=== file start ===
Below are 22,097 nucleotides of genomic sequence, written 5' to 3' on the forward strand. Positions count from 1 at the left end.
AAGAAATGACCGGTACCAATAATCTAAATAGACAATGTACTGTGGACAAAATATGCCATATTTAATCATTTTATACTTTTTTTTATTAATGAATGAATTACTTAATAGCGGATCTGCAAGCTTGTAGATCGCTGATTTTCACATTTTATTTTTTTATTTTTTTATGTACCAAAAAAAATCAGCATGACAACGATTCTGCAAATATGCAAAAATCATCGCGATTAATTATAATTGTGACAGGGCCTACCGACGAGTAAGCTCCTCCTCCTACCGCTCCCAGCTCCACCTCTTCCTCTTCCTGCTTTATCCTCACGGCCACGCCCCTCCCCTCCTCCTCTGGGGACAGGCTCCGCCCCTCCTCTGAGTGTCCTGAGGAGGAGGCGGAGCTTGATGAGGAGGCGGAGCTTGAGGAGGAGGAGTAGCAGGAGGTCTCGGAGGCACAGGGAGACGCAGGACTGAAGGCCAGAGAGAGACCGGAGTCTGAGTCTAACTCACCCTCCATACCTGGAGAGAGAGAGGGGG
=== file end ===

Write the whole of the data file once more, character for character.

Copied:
Below are 22,097 nucleotides of genomic sequence, written 5' to 3' on the forward strand. Positions count from 1 at the left end.
AAGAAATGACCGGTACCAATAATCTAAATAGACAATGTACTGTGGACAAAATATGCCATATTTAATCATTTTATACTTTTTTTTATTAATGAATGAATTACTTAATAGCGGATCTGCAAGCTTGTAGATCGCTGATTTTCACATTTTATTTTTTTATTTTTTTATGTACCAAAAAAAATCAGCATGACAACGATTCTGCAAATATGCAAAAATCATCGCGATTAATTATAATTGTGACAGGGCCTACCGACGAGTAAGCTCCTCCTCCTACCGCTCCCAGCTCCACCTCTTCCTCTTCCTGCTTTATCCTCACGGCCACGCCCCTCCCCTCCTCCTCTGGGGACAGGCTCCGCCCCTCCTCTGAGTGTCCTGAGGAGGAGGCGGAGCTTGATGAGGAGGCGGAGCTTGAGGAGGAGGAGTAGCAGGAGGTCTCGGAGGCACAGGGAGACGCAGGACTGAAGGCCAGAGAGAGACCGGAGTCTGAGTCTAACTCACCCTCCATACCTGGAGAGAGAGAGGGGG